From the Washington Post: Federal wildlife officials have launched an effort to combat a growing number of species with a new “wildlife initiative” that aims to make wildlife more accessible to the public.
The new initiative aims to improve habitat for endangered species by increasing habitat conservation and protecting vulnerable species from the effects of climate change, according to a draft Environmental Impact Statement issued Wednesday by the Fish and Wildlife Service, the agency responsible for managing federal lands.
The Wildlife Initiative is a new effort aimed at promoting “reintroducing species that are threatened with extinction,” according to the draft Environmental Statement, which was provided to reporters by a Fish and Wildlife Service spokesperson.
The agency is expected to release the draft in the coming days.
The Fish and Game Service has not released a complete draft of the plan, which is expected in mid-February, nor have it released an update on how the initiative is progressing.
But it is the latest move by the agency to try to promote the idea that it is “better to see wild species in the wild,” said Dan Ragsdale, executive director of the Center for Biological Diversity.
The new initiative, Ragsden said, is “a bit of a gamble because it seems like they’re trying to create a climate-friendly vision that people are going to take seriously.”
“They don’t have a strong scientific basis for the idea, and they’re not showing the public a compelling vision that we need to have,” Ragsdal said.
“They’re not really trying to get the public excited about the idea.
So I think it’s a gamble, and I think this is a really, really risky idea.”
The Fish & Wildlife Service has been trying to promote a “Wild” theme for decades, focusing on protecting endangered species like the gray wolf and the gray squirrel, as well as helping the endangered Atlantic salmon to reestablish themselves in the waters of the Gulf of Mexico.
The agency has worked to increase the numbers of gray wolves and sea turtles on federal lands, for example.
But the agency has struggled to show that this is helping the species thrive.
The Obama administration is also moving aggressively to protect endangered species from climate change.
A federal law signed in 2014, the Endangered Species Act, created an agency that can regulate wildlife populations.
But this agency has been unable to protect the animals from climate disruption, and it has been slow to do so.
The draft Environmental Assessment, which includes a range of climate-related goals, states that the Wildlife Initiative would “increase the diversity of species by reducing the impact of climate variability on threatened species.”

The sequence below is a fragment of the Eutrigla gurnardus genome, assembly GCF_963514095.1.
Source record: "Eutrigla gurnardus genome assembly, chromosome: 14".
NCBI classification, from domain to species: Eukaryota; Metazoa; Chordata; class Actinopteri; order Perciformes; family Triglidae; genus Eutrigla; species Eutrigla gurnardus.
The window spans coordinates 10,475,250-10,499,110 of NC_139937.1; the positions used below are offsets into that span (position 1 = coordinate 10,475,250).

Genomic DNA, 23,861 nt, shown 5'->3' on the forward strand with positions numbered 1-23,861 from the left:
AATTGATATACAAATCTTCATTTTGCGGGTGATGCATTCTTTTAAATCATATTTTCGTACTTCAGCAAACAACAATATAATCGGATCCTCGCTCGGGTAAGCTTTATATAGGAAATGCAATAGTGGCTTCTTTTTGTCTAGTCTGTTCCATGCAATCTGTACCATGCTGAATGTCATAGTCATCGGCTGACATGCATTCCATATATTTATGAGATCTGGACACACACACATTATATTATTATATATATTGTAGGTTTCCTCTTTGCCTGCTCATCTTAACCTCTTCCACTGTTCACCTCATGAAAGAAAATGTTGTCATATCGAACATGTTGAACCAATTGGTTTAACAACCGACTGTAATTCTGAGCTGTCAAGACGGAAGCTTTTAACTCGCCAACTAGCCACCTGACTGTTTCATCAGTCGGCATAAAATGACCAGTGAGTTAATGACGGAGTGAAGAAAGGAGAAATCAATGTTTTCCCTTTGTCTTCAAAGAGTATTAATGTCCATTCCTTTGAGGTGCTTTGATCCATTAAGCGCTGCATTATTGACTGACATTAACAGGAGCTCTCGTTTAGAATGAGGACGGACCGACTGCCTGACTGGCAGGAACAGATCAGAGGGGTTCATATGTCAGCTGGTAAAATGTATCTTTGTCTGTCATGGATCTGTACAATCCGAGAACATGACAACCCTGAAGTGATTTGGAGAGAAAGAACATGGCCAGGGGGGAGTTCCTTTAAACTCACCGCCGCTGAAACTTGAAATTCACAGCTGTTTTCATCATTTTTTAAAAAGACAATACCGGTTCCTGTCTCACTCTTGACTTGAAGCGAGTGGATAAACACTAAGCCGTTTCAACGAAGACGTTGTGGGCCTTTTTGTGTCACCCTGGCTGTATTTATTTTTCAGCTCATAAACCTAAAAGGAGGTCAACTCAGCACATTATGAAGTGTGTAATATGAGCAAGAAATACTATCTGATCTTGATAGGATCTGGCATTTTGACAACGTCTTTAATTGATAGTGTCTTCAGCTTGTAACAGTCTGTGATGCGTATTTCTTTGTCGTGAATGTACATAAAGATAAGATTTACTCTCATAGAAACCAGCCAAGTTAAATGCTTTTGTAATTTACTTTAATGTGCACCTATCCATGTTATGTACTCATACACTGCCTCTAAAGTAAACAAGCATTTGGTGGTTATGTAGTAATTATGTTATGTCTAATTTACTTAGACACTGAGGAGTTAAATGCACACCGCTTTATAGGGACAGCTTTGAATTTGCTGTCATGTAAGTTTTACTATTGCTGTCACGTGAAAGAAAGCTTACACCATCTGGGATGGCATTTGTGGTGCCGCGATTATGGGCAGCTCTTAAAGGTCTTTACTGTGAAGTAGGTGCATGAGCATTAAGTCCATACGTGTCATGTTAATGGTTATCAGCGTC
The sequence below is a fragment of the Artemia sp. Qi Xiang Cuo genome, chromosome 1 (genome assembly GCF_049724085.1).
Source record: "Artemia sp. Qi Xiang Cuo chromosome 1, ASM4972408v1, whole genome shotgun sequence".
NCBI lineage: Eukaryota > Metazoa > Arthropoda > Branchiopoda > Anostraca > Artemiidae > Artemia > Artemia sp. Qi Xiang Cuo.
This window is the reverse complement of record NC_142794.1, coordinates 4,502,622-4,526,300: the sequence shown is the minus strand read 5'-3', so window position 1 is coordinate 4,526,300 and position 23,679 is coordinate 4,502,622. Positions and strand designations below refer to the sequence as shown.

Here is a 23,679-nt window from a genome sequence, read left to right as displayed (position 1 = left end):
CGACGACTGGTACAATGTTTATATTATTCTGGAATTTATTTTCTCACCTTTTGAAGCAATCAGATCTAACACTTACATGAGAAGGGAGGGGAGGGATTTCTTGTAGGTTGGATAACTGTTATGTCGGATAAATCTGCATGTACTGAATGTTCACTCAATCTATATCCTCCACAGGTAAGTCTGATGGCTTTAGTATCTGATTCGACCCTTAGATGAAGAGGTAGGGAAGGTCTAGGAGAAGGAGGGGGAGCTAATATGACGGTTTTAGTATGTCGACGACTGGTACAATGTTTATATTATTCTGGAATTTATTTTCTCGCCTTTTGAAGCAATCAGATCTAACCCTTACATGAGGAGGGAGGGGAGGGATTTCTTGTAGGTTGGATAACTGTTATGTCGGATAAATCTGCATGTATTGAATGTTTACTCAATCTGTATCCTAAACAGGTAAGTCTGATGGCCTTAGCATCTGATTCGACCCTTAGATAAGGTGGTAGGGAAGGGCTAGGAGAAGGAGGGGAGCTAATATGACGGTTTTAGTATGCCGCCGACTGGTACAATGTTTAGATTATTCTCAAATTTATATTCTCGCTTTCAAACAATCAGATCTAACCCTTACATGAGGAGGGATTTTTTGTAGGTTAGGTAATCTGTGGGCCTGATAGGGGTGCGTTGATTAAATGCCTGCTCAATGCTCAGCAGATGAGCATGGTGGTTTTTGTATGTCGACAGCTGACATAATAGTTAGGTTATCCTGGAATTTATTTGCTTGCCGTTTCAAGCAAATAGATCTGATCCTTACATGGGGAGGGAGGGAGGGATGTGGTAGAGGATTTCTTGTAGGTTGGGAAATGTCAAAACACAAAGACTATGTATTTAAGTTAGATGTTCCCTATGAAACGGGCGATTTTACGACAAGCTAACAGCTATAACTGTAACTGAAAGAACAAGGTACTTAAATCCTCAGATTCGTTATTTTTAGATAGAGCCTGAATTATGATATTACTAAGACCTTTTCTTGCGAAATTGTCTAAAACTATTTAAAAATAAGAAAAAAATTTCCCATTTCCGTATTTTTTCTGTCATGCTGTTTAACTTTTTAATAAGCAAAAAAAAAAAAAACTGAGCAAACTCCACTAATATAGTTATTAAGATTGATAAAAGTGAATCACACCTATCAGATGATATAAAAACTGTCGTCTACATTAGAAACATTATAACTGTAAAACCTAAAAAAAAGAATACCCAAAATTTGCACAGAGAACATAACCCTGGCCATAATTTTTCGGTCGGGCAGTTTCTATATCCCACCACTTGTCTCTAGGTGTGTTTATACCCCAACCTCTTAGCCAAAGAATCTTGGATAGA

The document goes on to state that the “Wildlands Program will promote a holistic approach to managing wildlife habitat that includes habitat restoration, wildlife management, and sustainable agriculture.”
It goes on, “Wildland Program will enhance and improve habitat management, reduce the impact on native species and communities by increasing biodiversity and improving habitat use.”
It also states that “Wilderness Program will provide a habitat management program for species of special concern, including the grizzly bear, black bear, moose, and mountain lion.”
The document does not include a list of the species or populations the Wildlife Program aims to help, but it does state that “the wildlife program is aimed at increasing diversity and promoting a habitat-dependent ecosystem.”
The Interior Department is currently in the midst of developing its first plan to increase habitat for grizzly bears in the Upper Missouri River basin, according a press release from the Fish & Game Service on the new initiative.
The proposal was approved in February, and is being phased in.
The department is expected not to release any final plans before the end of the year.
The release of the draft of this “Wild Species Initiative” comes at a time when the Obama administration has been moving to expand the use of the Interior Department’s Endangered Wildlife Act.
The Endangered List is the federal designation that gives federal land protections for endangered wildlife species.
Under the Endlist, the federal government can grant the authority to manage endangered species to states, tribes, cities, and towns, with certain exceptions, including “near-endangered species.”
The proposed Endangered species initiative would not extend this authority to any “near species” and would “not expand it beyond its current scope,” the document states.
Instead, the proposed initiative would “implement and enhance the Endlisted Endangered Animal Program, including by increasing the number of Endangered and Endangered/Near-endossess animals.”
The Endangered & Near Species Program is a multi-agency initiative designed to support endangered species and their habitats through coordinated federal efforts to conserve, restore, and enhance their natural resources.
The Endlist is a major program for conserving endangered species, and the proposed Endlisted program would help to expand its reach to support the End endangered species program and the End Near Species program, which the Fish Department and BLM currently administer jointly.
The department has been under fire in recent months after a